Low Impact Development Case Study
St. Nicholas School
Staff and the Parent Teacher Association at the St. Nicholas School in Newmarket were looking for a low cost solution to providing a shaded play area for the youngest students in the school. The solution included adding trees and removing some of the paved surface without disturbing stormwater runoff. A rain garden was added to the space and a creative, safe, healthier play area resulted.
Achieving sustainability goals while lowering maintenance costs
Many schools, health agencies and places of worship work to ensure our environment is protected from pollution. However, with more hard and paved surfaces and less natural spaces, storm sewers are often overloaded during heavy rainstorms and snowmelts, and pollutants are washed into nearby rivers and Lake Simcoe. LID features can help achieve sustainability goals by increasing natural cover, cleaning up stormwater before it reaches rivers and streams and reducing the threat of localized flooding.
To keep up with the rising costs to maintain our current stormwater management systems, municipalities are starting to introduce stormwater utility fees and transition to a more sustainable network that includes LID. Institutions that add LID to make their properties more sustainable often receive lower stormwater utility charges.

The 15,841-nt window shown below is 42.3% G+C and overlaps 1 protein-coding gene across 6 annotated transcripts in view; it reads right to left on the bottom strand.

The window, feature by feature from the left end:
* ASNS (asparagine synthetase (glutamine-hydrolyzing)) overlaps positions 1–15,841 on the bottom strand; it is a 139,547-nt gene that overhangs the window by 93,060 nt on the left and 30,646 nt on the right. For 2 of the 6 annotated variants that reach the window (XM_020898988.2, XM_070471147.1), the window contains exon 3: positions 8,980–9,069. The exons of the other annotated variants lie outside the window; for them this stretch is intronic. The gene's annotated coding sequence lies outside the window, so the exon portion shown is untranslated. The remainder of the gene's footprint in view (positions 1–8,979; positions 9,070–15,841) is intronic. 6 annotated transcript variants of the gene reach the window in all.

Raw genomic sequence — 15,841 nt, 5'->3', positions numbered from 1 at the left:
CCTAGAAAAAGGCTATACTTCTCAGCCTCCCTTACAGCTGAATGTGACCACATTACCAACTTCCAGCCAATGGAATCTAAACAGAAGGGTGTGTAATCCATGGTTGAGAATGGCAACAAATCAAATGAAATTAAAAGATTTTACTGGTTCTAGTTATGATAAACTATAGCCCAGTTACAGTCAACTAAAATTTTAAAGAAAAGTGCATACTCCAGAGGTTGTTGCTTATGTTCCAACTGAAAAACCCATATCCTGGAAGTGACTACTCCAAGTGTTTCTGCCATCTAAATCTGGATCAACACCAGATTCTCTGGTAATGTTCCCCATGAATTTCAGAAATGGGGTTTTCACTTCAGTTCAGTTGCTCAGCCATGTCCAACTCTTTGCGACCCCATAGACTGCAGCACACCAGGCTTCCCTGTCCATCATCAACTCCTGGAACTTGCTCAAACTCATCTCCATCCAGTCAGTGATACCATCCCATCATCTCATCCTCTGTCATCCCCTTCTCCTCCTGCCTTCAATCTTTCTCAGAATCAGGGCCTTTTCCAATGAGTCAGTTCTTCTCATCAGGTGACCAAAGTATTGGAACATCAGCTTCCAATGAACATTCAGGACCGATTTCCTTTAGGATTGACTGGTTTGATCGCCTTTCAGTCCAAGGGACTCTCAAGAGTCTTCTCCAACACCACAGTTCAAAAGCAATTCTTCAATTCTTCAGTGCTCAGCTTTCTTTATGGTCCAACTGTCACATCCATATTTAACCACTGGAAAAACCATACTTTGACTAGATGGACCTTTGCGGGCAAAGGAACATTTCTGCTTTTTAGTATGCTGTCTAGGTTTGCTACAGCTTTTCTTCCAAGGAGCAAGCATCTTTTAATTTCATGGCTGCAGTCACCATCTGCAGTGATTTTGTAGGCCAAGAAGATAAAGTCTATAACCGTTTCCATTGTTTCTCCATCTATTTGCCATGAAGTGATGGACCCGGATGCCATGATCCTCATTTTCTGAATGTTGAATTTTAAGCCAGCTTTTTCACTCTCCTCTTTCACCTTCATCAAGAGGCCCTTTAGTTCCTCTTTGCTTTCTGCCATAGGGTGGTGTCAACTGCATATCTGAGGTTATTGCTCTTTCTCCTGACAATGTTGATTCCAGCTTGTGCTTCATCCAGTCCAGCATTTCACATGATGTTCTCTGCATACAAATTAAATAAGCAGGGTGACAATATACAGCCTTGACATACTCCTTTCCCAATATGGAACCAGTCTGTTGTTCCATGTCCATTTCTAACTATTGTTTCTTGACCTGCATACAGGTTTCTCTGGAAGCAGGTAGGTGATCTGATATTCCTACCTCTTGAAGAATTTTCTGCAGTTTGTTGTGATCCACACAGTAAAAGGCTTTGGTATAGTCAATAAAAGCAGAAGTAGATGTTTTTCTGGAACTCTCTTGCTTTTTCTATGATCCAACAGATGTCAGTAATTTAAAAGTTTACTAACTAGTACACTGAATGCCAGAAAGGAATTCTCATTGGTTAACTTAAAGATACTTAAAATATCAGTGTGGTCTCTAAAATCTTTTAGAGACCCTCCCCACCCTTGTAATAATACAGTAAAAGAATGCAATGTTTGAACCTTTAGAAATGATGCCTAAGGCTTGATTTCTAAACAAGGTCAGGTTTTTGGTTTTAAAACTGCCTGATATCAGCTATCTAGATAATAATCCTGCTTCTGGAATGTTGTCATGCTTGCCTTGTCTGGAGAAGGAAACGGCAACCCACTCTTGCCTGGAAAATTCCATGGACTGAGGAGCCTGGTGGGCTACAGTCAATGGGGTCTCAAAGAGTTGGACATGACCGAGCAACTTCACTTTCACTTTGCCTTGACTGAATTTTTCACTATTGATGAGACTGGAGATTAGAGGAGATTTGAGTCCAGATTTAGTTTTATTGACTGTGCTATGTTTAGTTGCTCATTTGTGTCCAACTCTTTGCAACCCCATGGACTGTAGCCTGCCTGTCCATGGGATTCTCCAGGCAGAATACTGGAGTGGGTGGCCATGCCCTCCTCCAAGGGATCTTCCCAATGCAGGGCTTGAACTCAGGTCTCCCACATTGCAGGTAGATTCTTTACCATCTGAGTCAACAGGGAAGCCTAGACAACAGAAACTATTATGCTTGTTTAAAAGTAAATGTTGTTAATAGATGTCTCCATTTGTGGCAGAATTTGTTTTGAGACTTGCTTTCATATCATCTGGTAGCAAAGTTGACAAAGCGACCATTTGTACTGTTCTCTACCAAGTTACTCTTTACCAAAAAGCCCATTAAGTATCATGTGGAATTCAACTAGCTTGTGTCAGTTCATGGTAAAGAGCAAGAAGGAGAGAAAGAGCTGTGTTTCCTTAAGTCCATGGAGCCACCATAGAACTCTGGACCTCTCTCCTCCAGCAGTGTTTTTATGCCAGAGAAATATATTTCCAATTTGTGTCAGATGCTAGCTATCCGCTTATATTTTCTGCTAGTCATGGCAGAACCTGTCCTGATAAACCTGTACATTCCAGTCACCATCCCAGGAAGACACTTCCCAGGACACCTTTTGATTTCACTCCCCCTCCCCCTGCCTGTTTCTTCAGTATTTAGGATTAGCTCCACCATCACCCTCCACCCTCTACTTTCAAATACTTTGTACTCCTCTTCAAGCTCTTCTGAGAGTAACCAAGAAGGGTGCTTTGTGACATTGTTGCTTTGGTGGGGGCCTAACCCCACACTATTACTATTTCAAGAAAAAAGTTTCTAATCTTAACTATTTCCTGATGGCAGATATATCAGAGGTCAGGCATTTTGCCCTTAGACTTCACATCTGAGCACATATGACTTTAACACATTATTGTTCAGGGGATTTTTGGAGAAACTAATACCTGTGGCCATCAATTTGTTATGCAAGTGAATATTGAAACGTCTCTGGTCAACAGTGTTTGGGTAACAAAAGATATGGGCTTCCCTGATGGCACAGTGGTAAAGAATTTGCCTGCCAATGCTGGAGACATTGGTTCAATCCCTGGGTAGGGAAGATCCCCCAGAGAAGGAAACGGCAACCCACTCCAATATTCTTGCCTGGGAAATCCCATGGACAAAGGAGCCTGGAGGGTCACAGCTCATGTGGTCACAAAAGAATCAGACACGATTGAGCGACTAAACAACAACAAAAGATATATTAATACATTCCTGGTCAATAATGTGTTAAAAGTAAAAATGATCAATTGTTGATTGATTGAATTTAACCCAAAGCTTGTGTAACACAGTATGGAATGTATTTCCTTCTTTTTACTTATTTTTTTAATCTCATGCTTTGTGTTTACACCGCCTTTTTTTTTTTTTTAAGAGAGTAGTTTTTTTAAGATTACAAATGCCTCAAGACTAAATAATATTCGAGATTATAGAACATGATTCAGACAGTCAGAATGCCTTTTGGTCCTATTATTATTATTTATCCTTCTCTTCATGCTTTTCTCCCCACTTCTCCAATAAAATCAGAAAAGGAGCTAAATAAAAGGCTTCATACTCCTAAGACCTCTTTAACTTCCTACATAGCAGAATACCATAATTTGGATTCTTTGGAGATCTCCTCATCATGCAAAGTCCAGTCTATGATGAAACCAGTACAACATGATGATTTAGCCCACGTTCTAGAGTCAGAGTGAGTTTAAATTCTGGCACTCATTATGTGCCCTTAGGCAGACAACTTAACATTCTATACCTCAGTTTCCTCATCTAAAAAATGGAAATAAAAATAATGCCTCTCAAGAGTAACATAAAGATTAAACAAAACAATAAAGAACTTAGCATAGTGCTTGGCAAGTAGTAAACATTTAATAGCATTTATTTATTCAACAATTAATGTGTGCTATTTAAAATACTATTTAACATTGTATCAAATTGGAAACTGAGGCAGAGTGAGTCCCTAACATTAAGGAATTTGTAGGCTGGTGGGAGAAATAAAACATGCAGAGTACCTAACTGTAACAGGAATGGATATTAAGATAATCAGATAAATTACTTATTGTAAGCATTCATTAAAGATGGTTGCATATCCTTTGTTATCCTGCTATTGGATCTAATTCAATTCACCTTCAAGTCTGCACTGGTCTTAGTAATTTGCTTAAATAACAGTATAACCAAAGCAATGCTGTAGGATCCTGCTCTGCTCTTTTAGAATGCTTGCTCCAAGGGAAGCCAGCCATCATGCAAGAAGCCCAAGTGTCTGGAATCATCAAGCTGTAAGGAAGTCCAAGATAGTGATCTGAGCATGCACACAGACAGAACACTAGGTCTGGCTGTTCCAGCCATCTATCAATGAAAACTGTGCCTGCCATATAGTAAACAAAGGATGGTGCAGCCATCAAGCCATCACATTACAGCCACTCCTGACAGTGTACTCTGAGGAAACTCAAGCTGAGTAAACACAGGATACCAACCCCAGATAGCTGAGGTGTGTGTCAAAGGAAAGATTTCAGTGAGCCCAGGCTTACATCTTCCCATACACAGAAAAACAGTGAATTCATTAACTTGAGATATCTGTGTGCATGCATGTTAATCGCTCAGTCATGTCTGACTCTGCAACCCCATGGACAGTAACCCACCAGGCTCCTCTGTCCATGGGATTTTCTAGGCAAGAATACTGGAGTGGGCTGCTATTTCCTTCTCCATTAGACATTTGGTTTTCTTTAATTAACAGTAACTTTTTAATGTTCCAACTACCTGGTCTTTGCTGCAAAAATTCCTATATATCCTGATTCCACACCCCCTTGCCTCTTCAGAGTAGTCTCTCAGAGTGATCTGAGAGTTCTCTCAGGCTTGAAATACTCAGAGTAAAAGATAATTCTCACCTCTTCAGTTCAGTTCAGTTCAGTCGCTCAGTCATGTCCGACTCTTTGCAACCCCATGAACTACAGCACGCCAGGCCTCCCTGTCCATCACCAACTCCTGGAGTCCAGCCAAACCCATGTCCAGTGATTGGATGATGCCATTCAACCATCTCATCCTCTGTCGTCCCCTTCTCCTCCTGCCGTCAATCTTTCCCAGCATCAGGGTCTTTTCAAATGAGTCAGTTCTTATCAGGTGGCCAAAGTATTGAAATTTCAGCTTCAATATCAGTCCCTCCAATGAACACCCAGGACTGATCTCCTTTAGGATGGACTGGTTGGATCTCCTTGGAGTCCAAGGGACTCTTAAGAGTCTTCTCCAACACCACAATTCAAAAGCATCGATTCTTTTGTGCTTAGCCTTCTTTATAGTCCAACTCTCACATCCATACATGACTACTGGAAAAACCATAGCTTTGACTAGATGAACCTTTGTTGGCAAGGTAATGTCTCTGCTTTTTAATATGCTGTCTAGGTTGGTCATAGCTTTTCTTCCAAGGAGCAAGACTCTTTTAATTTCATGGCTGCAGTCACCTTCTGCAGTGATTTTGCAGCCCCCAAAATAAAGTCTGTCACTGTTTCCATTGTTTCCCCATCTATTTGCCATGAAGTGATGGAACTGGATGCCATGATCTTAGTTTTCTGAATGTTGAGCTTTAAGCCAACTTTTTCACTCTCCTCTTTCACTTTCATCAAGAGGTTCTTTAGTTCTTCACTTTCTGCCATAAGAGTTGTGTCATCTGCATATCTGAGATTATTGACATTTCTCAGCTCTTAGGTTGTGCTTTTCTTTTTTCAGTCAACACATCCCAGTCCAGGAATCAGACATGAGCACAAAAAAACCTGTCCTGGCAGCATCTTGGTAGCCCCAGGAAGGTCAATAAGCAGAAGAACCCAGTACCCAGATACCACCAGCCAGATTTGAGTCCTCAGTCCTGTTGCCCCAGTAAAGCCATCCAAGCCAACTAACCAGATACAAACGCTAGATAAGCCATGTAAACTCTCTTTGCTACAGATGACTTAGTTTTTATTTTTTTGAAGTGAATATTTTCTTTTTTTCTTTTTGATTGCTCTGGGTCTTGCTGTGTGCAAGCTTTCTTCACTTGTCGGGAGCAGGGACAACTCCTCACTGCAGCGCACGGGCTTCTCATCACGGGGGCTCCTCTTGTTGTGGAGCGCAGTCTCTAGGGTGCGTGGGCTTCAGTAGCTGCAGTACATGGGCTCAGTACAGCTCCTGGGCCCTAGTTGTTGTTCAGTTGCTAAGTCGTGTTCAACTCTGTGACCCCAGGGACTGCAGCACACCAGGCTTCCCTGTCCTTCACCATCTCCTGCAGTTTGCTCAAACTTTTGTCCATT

Rain and snowmelt can be also stored on site and used for irrigation and interior grey water functions.
How did St. Nicholas School benefit from Low Impact Development
- Environmental messaging – ties in well with the school curriculum
- Expanded project – with the success of the project in the kindergarten play area, an additional project was completed involving rehabilitation of a similar problem area. All students can now enjoy these useful spaces.
What was the responsibility of the school?
The school was responsible for leading grant writing, hosting meetings, connecting operations and parent teacher association together, and building new partnerships with external groups, including future First Nation involvement.
Lessons Learned from the project
- Work with the school team – school administration, operations staff, teaching staff and parents engaged to gain full support for the project.
- Tie the project to the curriculum – each area ties in with different phases of the curriculum, so play areas meet the needs of different students at different times in their elementary academics.
- Engage with external partners – worked with both the Town of Newmarket and Evergreen Canada’s relationship with the York Catholic District School Board to design and implement various aspects of the project.
- Get the kids involved safely – planting the gardens gives the kids ownership in the project and builds momentum to the next project.